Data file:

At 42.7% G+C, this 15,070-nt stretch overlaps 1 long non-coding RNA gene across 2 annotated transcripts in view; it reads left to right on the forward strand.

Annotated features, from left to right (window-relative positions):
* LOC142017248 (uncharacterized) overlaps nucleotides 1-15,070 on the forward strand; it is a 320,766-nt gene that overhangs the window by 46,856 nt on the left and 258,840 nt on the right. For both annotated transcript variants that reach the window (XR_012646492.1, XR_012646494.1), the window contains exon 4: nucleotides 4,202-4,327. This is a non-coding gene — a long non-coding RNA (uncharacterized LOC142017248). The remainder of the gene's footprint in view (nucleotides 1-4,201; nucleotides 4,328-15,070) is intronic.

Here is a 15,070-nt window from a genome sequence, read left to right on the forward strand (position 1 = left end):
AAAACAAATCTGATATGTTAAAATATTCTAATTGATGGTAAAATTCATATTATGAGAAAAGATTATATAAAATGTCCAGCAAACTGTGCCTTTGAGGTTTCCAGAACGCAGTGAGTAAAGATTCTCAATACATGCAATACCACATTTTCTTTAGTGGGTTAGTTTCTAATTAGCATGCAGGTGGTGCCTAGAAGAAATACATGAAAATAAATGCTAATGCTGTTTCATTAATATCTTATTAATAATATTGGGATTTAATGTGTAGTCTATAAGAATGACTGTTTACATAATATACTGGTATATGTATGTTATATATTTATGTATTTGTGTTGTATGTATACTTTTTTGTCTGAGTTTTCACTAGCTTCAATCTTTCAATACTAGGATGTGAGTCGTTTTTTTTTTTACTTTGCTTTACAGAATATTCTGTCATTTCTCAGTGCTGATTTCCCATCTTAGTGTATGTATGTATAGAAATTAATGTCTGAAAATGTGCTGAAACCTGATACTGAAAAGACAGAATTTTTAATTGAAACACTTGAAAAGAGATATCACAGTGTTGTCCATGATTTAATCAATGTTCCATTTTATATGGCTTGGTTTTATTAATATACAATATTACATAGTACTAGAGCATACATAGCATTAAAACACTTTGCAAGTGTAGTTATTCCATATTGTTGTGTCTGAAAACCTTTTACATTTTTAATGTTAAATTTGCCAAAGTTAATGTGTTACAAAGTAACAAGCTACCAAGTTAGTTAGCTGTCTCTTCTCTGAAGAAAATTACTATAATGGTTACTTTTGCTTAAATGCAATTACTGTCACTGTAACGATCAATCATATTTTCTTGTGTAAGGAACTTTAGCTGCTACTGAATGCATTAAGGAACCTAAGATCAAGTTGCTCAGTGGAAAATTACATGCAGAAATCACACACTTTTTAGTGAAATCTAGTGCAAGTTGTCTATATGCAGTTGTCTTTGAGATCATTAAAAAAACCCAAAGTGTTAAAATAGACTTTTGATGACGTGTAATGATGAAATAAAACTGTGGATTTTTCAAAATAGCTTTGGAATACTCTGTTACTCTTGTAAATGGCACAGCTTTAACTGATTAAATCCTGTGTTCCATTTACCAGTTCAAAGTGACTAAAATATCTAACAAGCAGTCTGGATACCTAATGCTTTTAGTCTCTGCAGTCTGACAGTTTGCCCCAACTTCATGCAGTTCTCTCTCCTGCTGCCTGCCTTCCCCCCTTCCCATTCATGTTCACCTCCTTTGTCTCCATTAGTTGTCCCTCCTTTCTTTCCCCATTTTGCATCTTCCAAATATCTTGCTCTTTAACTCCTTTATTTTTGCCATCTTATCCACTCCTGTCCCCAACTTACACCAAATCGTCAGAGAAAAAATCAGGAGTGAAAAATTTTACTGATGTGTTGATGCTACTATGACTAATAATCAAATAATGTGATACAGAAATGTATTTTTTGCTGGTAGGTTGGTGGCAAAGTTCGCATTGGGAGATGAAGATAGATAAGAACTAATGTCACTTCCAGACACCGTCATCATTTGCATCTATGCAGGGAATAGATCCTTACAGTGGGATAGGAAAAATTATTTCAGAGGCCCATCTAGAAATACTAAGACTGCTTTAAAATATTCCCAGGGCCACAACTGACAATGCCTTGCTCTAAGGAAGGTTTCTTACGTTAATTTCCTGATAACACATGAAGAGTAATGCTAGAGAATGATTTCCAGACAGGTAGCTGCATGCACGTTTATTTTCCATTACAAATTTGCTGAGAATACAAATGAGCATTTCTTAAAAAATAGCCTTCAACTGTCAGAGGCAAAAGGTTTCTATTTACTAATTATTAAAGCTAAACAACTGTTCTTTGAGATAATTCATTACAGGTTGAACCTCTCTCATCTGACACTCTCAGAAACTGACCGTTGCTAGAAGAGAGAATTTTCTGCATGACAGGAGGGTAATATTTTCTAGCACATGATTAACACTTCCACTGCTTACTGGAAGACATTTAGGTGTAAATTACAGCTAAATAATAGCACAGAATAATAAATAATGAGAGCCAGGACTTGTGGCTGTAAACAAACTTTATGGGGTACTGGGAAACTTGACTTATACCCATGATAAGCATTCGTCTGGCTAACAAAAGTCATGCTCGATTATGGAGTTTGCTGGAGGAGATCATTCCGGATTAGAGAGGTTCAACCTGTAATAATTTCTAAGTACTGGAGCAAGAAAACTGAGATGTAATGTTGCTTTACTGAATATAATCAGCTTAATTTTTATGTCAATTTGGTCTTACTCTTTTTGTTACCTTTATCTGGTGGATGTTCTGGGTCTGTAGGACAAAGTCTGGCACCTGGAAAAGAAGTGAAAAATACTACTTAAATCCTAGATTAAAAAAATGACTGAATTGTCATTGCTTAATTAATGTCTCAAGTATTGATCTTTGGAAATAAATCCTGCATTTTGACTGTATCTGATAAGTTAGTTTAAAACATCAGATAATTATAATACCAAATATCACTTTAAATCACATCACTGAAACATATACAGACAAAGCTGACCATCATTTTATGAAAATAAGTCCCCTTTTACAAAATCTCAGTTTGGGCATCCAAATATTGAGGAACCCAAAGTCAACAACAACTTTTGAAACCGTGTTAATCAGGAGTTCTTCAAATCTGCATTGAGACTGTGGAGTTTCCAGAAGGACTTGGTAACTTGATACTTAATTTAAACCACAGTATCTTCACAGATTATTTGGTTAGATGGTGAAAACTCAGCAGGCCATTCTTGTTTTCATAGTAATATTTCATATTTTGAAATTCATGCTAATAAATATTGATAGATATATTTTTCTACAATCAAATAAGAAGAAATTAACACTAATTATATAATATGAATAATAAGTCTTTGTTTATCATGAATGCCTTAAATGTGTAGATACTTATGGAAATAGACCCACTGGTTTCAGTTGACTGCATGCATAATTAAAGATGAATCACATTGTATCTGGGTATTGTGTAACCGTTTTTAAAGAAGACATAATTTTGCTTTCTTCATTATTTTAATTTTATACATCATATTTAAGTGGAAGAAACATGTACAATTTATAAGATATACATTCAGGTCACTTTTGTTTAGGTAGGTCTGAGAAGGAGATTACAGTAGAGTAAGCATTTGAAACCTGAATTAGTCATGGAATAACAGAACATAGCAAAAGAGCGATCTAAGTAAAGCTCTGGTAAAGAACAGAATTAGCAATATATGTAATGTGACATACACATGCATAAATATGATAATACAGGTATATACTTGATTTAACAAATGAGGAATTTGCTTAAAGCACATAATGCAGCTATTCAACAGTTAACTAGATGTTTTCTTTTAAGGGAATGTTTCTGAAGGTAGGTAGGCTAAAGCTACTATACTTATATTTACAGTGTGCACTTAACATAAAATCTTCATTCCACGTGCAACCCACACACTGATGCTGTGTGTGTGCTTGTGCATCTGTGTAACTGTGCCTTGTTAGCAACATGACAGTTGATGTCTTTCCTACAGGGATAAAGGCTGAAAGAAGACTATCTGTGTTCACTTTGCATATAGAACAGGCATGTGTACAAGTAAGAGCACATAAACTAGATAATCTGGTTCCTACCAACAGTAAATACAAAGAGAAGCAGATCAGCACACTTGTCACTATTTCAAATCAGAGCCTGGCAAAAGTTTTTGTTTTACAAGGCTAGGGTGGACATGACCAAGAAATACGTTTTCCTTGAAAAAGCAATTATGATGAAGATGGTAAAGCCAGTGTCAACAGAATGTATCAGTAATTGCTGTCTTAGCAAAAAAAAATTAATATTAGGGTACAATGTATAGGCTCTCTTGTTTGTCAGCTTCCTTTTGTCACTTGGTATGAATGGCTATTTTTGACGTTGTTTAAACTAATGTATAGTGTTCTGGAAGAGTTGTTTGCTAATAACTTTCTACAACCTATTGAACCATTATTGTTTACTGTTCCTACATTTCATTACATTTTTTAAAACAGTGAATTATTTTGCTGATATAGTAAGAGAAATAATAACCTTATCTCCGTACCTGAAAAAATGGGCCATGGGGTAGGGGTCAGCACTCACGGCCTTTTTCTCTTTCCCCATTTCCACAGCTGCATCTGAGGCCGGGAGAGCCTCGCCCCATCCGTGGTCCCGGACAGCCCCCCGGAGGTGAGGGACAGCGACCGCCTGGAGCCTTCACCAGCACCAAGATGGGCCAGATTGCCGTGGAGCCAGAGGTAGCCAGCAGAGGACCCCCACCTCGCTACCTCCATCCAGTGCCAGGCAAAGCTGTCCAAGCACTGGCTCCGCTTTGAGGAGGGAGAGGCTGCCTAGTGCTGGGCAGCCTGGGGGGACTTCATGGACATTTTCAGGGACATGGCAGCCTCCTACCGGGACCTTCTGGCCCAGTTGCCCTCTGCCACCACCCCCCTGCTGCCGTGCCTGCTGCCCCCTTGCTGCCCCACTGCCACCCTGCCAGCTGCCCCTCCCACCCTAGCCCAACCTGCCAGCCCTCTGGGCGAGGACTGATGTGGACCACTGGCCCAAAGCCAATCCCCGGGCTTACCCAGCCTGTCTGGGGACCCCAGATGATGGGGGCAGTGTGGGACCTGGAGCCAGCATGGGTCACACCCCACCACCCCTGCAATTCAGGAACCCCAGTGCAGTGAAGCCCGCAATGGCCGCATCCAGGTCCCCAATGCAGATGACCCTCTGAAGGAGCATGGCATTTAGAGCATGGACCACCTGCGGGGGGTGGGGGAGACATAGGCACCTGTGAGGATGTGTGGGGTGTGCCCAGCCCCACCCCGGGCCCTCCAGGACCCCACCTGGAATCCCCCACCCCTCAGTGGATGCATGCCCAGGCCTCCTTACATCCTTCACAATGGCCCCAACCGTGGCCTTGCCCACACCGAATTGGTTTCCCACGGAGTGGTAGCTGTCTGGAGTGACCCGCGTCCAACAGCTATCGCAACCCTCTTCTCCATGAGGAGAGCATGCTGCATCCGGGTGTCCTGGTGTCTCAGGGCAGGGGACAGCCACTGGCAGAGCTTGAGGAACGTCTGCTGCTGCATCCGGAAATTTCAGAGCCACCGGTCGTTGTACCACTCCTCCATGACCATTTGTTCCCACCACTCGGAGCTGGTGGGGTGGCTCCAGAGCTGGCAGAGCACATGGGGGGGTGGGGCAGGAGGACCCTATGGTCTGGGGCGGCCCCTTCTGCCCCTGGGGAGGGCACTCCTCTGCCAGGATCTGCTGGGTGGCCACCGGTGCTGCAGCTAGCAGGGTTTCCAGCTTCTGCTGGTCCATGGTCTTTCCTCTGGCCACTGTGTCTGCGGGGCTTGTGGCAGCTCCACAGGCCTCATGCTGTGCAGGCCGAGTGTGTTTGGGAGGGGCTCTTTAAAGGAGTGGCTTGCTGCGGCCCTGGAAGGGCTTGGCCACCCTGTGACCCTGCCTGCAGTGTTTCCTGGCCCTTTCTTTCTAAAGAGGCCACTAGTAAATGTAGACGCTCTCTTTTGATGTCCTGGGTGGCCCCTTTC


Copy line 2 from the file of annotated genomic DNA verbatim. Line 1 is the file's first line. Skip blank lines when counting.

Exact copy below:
Annotated features, from left to right (window-relative positions):